Thursday, 13 March 2008

Alas Goldsmith and Jones

Commentators on Lord Goldsmith’s review of citizenship have focused on a specific proposal, that schoolchildren should swear oaths of alliance to the Queen. The oaths, he said, would tackle a “dimunition in national pride” and address the divided nature of Britain. But polls and surveys about national identity suggest nationalism in Britain is not necessarily diminishing, but rather changing and evolving. Take a walk in Cardiff Bay and you will see the Senedd building and the Wales Millennium Centre – two monuments in the Welsh capital to a changing Wales.

Whereas some national groups define themselves on primarily ethnic grounds Wales’ emerging identity is rooted in these new institutions. A Welsh ethnic category does not exist and neither does a British one, except in the minds of a few at the extremes. British identity in more modern times has often been wedded to the British/English/UK state and to the promotion of democracy at home and abroad.

But there are now democratic institutions in Northern Ireland, Scotland and Wales and these have had tangible effects on the nations they represent. Recent coverage of the Welsh Assembly Government’s decision to phase out hospital car park charges show the UK media are slowly beginning to report the differences arising within the UK nations. There have been faults and Freudian slips that reveal a concerning ignorance of UK events. More than one UK broadsheet newspaper has in the past year mistakenly referred to July 1, 2007, as the date of the ‘UK smoking ban’, missing the fact that Wales and Scotland banned smoking in public places earlier.

When George Bush made his 'you're either for us or against us' speech about terrorism, a lot of people decided they were against 'us' not because of the attractiveness of the opposition but the unattractiveness of 'us'. The measures proposed by Lord Goldsmith could well have the similar, unintended effect of alienating anyone who does not wish to swear allegiance to the Queen. What is needed is a better, less polarised debate about what the union is and where it is going.


the concerned welshman 13 March 2008 at 19:58  

Does IWJ have anything useful to say? He's always very selective when it comes to proposals.

If we are to take his cheap stunt regarding the payrise seriously he should donate this money every year from now on from his salary and deducts the amount from his pension when he retires. I very much doubt he will do this.

I also doubt Mr. Jones needs the money. Despite Plaid's policy on second homes, official records reveal that he has two proprerties in Cardiff, a property in London and partly ownes a property in France.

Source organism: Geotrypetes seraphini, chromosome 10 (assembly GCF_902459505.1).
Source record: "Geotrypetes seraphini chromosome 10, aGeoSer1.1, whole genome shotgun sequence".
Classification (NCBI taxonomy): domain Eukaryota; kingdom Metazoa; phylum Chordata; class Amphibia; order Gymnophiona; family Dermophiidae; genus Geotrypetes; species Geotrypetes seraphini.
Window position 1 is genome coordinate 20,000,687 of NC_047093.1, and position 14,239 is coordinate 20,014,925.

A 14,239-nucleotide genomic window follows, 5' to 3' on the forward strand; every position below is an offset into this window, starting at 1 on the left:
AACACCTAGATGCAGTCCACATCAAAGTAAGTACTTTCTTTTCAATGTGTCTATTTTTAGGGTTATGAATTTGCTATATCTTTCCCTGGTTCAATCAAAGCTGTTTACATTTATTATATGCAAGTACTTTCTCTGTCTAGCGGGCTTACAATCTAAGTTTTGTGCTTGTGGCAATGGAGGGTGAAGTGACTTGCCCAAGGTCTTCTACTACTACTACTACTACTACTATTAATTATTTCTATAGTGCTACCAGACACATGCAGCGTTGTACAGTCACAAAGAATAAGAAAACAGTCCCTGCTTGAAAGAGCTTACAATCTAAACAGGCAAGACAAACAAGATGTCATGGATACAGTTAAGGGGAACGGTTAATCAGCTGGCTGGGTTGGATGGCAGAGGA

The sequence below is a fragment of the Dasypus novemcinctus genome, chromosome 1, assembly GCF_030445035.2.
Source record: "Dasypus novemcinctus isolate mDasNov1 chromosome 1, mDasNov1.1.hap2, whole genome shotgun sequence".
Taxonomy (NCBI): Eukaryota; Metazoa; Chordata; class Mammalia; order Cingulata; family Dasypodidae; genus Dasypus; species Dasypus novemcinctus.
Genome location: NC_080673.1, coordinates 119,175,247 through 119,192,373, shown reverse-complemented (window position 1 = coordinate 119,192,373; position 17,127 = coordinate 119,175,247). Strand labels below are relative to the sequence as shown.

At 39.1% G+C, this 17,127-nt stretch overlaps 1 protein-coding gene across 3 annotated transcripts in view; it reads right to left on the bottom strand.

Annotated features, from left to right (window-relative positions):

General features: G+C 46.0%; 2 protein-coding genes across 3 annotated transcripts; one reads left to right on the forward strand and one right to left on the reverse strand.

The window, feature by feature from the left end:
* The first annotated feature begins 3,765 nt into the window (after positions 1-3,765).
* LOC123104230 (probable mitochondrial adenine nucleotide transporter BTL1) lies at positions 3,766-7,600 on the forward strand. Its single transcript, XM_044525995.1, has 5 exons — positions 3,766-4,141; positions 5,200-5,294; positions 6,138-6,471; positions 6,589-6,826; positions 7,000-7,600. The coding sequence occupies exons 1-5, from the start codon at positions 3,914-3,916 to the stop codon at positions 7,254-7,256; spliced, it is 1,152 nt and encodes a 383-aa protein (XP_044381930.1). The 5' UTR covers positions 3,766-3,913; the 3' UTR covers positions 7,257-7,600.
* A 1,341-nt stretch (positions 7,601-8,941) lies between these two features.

Ian 14 March 2008 at 00:41  

The 'concerned Welshman' is typical of many UK nationalists who have been critical of Plaid AMs refusing the huge pay rise, in recognition of the public sector pay cuts suffered by thousands.

Surely, they should take their blinkers off and criticise the London Labour Government who forced through these pay cuts in the first place?

Unless of course such issues do not bother them.

Anonymous 14 March 2008 at 09:22  


You mean they are typical of people who don't share your views and the views of your party.

Miss Wagstaff 14 March 2008 at 09:41  

On the subject of a payrise, the Plaid members have set an awkward precedent for themselves. This will lead to much trouble in future years, unless the 'payrise' is cancelled by the Assembly this time round. If it isn't, what they are proposing is difficult to manage and open to public scrutiny.

Personally, if I were of the same opinion regarding the payrise, I would've stated that I would donate the money to charity for the remainder of this Assembly i.e be more specific (I'm sure that someone will correct me if they have already done this).

Anonymous 14 March 2008 at 13:44  

Elin Jones I think is donating her payrise to charity of some sort for rest of this term.

The Assembly would have saved themselves a lot of hassle if they'd have agreed to the payrise following the next election. By doing so they could with a clear concience have said that the payrise was for the post not for themselves as noone is guaranteed a seat post-2011.

It would also have been better if Plaid had backed DET and said, if you beleive the Assembly needs to attract high-caliber candidates and recognise the CHANGE in job remit then the rise was justified. It's not a wage rise, it's a band rise. To use public sector-speak used by Plaid lefties, it's the equlivlent of someone being promoted from teacher to deputy-head teacher. It's not a wage rise as such. Would the public expect someone with the same responsibilities as as deputy head receive the same wage as a teacher with no added responsibilities.

Plaid have played a weak hand badly here. If they want more power for the Assembly and for Wales they've got to make the case as stop being so blatantly oppportunistic.

Anonymous 14 March 2008 at 23:01  

anon- you are clearly alun davies in disguise. get over yourself for god's sake.

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